— From the CBC IDEAS radio show. Here’s a link to the whole series produced by David Cayley called “The Scapegoat.”

What I find interesting is Girard’s decision to look for similarities in novels, rather than differences, as a way of getting at something that would be lost if one fixated on differences. There is a common tendency, one to which Girard alludes, to treat the essence of a thing as that which makes it different from other things. In the history of ideas, we think we understand a thought best when we set it against another — Plato vs. Aristotle or Catholic vs. Protestant — when in fact, the similarities probably greatly outweigh the differences in such pairings.

(Aside: I stumbled across a book at the book store a few weeks ago called The Cave and the Light: Plato Versus Aristotle and the Struggle for the Soul of Western Civilization by Arthur Herman. It is pretty much as bad as it sounds. I maintain that while there are many differences between Plato and Aristotle, in both style and emphasis, they are in basic agreement concerning what most matters to each. To take Mr. Herman’s approach is to mostly miss what can be discovered in exploring their deep kinship and thus to fail to understand either.)

Let’s entertain the hypothesis for a moment that when it comes to the truth of an idea, deep agreement with other ideas is more vital than open disagreement. Perhaps kinship and commonality are where the real power lurk within ideas. If so, there are two important things to be said:

  1. Such agreement makes communication possible. Diverse minds can only understand one another when they have access to a common reality. As Heraclitus writes “To be thoughtful is common to all.  (Fragment 113: Xynon esti pasi phronein.)  To take a hard perspectival (Protagorean) view and deny that we share a common mental reality is to deny communication at all — a self-contradictory sharing. And since the vehicle of communication is the medium of thought, i.e. the logos, we are attempting to meaningfully deny meaning, another performative contraction. Again we turn to Heraclitus and his concept of to xynon (“the common”): “The logos is common, most live as though they have a private wisdom.”
  2. But where there is agreement, no communication is really necessary. Therefore, what is deeply common usually doesn’t get expressed at all. Common understanding is tacitly assumed and therefore never becomes an object of open reflection or communication. What do get voiced are points of disagreement, which assume the common noetic reality, without ever really expressing it. We notice the points at which we disagree and fail to notice the more fundamental places where we are in unshakable agreement, just our vision is alert to things that move but become inured to what never does. Alfred Whitehead once remarked that “Civilization advances by extending the number of important operations which we can perform without thinking about them.” What is tacitly assumed, but not spoken of because too obvious, is perhaps more definitive of a society that whatever verbal formulations it may entertain concerning itself. The Platonic/Socratic challenge to adequately define virtue, in concert with all the failed attempts to do so, points toward tacit possession of what cannot be voiced.

All of this relates to my project of defective reading. If the common is usually not summoned in to speech, it underlies all our speaking such that we can recognize that something is wrong/missing in a verbal account without being able to give adequate voice to it.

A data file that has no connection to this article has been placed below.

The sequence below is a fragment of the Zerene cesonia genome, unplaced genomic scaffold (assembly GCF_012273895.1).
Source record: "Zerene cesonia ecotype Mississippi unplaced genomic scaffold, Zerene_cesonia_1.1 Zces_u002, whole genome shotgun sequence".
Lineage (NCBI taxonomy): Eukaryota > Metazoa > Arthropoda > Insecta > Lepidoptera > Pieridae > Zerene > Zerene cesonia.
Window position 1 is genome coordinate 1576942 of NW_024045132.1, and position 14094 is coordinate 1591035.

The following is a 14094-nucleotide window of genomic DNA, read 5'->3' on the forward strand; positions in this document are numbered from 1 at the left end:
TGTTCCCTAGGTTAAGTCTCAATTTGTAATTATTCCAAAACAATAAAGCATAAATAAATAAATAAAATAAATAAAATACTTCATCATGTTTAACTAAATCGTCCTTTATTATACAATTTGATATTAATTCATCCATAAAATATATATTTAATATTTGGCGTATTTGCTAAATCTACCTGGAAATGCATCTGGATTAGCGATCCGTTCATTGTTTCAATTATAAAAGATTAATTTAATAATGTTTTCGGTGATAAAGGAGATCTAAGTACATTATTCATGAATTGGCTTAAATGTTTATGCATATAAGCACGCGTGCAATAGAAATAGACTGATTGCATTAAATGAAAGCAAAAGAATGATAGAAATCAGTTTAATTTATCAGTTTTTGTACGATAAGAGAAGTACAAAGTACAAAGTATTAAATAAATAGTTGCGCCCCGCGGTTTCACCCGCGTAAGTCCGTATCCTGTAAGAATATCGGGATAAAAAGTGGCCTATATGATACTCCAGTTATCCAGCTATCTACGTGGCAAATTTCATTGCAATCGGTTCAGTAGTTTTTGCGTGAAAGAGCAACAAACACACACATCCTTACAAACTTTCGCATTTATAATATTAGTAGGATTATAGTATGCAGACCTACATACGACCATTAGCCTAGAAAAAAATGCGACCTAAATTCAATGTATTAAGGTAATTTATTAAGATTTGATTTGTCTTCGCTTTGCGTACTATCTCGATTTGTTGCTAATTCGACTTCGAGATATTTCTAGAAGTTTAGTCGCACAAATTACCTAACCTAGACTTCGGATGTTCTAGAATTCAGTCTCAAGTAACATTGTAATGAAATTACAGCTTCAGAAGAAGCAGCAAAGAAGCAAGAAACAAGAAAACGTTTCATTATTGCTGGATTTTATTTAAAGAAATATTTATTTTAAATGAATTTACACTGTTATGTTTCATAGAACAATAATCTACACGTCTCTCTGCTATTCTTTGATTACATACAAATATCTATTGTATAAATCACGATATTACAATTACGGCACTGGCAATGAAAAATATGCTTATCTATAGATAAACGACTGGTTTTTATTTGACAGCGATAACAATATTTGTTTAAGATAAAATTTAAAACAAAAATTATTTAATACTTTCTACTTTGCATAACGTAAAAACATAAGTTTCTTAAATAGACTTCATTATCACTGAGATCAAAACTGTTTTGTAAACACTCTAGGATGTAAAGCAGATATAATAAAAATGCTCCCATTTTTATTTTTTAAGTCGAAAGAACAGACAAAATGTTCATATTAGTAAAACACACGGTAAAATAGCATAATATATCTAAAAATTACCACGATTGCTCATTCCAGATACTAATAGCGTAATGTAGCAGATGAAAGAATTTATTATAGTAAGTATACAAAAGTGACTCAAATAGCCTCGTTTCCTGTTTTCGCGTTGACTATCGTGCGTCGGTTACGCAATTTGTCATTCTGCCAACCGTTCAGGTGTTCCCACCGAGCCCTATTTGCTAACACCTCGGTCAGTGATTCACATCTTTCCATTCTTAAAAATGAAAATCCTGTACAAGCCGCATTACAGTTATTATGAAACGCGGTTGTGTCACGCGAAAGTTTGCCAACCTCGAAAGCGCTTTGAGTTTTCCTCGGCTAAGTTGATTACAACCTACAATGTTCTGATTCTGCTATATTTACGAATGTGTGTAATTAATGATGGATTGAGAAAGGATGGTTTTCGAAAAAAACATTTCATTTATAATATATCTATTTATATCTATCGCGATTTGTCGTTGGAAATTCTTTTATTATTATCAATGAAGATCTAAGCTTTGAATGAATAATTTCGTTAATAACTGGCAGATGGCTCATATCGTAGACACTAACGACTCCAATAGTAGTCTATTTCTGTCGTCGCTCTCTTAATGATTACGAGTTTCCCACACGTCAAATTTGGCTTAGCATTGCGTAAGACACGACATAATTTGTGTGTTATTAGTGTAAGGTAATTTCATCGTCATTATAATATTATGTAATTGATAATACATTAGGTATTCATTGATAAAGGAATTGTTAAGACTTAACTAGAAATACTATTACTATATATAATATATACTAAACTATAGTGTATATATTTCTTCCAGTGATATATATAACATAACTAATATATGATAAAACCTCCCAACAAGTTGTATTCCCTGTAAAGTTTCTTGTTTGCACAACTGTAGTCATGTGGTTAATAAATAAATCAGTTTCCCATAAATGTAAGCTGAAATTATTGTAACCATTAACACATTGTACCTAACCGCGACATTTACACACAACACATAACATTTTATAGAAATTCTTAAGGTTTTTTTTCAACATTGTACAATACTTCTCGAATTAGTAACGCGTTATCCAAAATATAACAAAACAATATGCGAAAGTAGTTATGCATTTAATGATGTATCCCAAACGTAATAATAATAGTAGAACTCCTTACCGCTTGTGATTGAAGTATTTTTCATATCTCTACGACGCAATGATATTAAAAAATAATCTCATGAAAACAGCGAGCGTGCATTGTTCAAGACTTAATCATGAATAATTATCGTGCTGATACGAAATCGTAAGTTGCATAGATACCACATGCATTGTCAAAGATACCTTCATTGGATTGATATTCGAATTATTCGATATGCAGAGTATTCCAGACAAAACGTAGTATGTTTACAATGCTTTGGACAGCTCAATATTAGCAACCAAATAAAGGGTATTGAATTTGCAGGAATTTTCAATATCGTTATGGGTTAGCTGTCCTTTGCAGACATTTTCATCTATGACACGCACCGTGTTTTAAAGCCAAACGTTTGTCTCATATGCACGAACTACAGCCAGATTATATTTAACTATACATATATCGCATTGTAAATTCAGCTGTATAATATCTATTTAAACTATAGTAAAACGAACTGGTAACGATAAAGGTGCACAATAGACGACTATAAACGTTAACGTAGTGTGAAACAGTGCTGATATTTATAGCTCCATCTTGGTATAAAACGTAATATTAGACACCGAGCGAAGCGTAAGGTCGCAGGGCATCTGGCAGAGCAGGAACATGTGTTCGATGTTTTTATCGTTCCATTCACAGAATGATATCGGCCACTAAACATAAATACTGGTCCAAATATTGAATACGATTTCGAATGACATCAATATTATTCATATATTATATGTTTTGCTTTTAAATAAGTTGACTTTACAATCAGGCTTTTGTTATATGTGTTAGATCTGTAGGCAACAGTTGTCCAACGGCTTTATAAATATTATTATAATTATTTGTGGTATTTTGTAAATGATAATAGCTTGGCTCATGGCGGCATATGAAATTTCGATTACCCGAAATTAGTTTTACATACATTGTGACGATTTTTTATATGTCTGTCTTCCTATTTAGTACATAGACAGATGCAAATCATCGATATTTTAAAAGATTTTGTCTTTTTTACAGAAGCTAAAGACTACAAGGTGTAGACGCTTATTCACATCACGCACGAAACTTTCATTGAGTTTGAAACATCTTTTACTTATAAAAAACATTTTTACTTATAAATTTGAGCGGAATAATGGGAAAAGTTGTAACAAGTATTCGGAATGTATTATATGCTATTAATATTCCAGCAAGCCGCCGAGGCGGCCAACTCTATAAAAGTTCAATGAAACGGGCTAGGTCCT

The Cardinal Virtues and the Divided Line

Picking up again an earlier discussion (here and here) about the Divided Line image from Republic, Book VI, which I have argued is the hermeneutic key of the organization and aim of the entire dialogue, let me lay before the definitions of the four cardinal virtues that are given provided there. It is important to contextualize these definitions within the terms of Book IV — they are based on a tripartite psychology (434d – 441a) consisting of a “desiring part” (epithumia), a “spirited part” (thumoeides), and a “calculating part” (logistikon), which correspond to money-makers, auxiliaries and guardians in the city. Later parts of the dialogue will disturb this threefold organization, but it is background to the last stated definitions of the virtues given in the dialogue. The Divided Line opens them up further, but not explicitly. It is up to the reader of the dialogue to grasp the necessity for the line and determine for his/herself how the virtues could be explored further by its help.

For now, I am just going to present the definitions of the four virtues, slightly different for city and soul, next to the corresponding segments on the Divided Line. See if you can grasp the morphological kinship. (All of the quoted texts are from Allan Bloom’s translation of the Republic, Basic Books, 1968.)

JUSTICE (Dikaiosyne)

Justice-in-the-city definition — “Minding one’s own business and not being a busybody.” (433a)

Justice-in-the-soul definition — “As far as ruling or ruled are concerned, each of the parts in him minds its own business.” (443b-c)

DIVIDED LINE — corresponds to eikasia, which means the ability to grasp an image as an image and not mistake it for reality.

 

COURAGE (Andreia)

Courage-in-the-city definition — “Power and preservation, through everything, of the right and lawful opinion about what is terrible and what is not.” (430b)

Courage-in-the-soul definition — A virtue in which one’s “spirited part preserves, through pains and pleasures, what has been proclaimed by the speeches [of the guardians] about that which is terrible and that which is not.” (442c)

DIVIDED LINE — corresponds to pistis, which means trust, belief or confidence

 

MODERATION (Sophrosyne)

Moderation-in-the-city definition — “Unanimity (homonoia)…an accord of worse and better, according to nature, as to which must rule in the city and in each one.” (432a)